From one side, the Westgate mall, located in Nairobi, provided a complete Western experience, which is one of the reasons why it came under attack from a regional terrorist fraction. In the subsequent hours and days, the low preparedness of Kenya security services was shown not only as an inability to stop the attack from occurring, but also in the slow and painful process of regaining control.

In many ways, the situation became a symbol for modern Kenya, torn between drastically different influences, but still plowing forward. This can also be seen in its young population, who brought social network use, for example, Twitter and its hashtag system, to a level of a global pop-culture phenomenon.

This vibrant population, 20 years younger than the generation of Mucheru and other tech pioneers, managed to become infused in the world-wide civilization more than any other nation in the region aside of South Africa. For them, Internet 2.0, E-Sports, financial dealings provided through their mobile phones and other similar things that were seen as very advanced just a decade ago, are now commonplace.

Yet, in spite of this, the country is still plagued by instability, both internal and external. The post-election violence in 2008 killed hundreds and many worried that the country is on the verge of a civil war. In peaceful times, like its neighbors, the government is seen as corrupt and incompetent, often mixing both negative traits at the same time.

This, including the always-thorny process of bringing in new investment, kept the level of Kenyan infrastructure in a similar state of many other undeveloped nations, even though Nairobi is a bustling regional capital. But, here as well, just like its young generation, the country pushes on, reaching for the next milestone of growth, no matter how small or seemingly far away it might seem.

Fertile Grounds for BitCoin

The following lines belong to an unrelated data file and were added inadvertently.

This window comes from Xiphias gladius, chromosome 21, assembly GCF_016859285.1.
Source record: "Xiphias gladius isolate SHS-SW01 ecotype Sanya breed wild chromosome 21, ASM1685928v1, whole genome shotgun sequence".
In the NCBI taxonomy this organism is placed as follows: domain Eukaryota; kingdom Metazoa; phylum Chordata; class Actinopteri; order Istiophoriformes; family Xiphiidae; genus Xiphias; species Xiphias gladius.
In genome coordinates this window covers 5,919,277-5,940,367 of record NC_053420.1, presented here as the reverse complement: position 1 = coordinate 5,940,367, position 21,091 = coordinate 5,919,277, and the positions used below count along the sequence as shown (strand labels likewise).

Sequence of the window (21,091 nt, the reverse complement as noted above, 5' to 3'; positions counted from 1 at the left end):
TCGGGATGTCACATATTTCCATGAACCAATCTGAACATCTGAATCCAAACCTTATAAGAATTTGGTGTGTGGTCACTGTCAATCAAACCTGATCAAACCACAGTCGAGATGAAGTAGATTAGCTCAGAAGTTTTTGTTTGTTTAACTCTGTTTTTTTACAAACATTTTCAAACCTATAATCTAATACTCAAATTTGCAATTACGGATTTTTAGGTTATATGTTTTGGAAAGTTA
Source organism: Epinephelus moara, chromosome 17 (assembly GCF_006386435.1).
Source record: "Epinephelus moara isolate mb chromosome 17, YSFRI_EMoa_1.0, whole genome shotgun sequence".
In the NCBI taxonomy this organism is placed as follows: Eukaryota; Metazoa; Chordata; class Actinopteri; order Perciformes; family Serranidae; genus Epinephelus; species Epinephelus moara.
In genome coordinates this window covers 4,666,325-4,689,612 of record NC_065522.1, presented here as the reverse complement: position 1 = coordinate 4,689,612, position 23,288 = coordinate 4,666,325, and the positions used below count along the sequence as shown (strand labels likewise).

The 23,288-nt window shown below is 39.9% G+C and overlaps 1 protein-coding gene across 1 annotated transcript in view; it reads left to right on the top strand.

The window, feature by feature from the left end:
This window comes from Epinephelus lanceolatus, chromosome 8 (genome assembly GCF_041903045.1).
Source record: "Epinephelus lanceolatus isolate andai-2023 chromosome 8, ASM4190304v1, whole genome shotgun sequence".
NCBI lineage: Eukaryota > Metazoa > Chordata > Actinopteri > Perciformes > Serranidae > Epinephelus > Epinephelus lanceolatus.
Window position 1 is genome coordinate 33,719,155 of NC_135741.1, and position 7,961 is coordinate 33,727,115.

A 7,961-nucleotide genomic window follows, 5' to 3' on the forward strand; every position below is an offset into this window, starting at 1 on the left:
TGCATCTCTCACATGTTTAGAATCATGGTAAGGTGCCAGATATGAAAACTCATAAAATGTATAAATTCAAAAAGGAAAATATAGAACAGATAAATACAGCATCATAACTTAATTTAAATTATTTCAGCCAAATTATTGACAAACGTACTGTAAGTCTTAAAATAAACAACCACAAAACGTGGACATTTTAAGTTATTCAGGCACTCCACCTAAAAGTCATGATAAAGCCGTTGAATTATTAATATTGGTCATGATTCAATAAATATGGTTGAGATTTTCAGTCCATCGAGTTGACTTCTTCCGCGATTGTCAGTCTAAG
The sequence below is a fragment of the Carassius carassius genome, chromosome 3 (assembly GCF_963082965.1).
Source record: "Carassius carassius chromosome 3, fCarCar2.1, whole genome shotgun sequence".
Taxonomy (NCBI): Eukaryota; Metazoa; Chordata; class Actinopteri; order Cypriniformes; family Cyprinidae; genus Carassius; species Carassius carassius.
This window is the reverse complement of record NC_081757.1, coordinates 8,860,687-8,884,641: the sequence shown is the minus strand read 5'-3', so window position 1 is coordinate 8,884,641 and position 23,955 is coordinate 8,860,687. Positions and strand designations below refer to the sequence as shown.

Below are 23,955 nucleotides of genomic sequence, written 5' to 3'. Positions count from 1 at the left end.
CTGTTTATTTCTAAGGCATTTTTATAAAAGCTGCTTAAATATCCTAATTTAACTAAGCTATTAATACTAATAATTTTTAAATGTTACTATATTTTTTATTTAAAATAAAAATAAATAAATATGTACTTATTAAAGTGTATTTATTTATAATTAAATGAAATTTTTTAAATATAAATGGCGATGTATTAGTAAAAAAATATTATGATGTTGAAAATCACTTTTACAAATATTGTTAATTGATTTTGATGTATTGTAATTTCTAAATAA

The latest case of BitPesa shows that entire scope of Kenya’s potential for a big BitCoin hub, but also many dangers that face the cryptocurrency in its development process. As the well-funded remittance startup comes head-on with the challenges of a slow and ineffective court system, the changing political landscape took one of its most important people.

But, on the other hand, the process brought about the interest of the outside world, which in BitCoin case more than often results in new potential business deals. The remittance market alone is a substantial prize, but the capability of the digital currency is much larger. In the Kenya’s population, there are many who would gladly take the opportunity to use BitCoin for online betting and do many other things with this digital currency that makes them equal to any other citizen of the world with a digital wallet.

The downsides of the Sub-Saharan nation in terms of infrastructure and low traditional industry potential do not make a big difference for the cryptocurrency. In fact, like mobile payments, it can use the current situation as an incentive for the people to get into the BitCoin domain faster and with less hesitation. Now, it seems that it is just a matter of getting to other Joseph Joe Mucheru’s of the country and getting them on board for BitCoin development projects.

Source: CoinDesk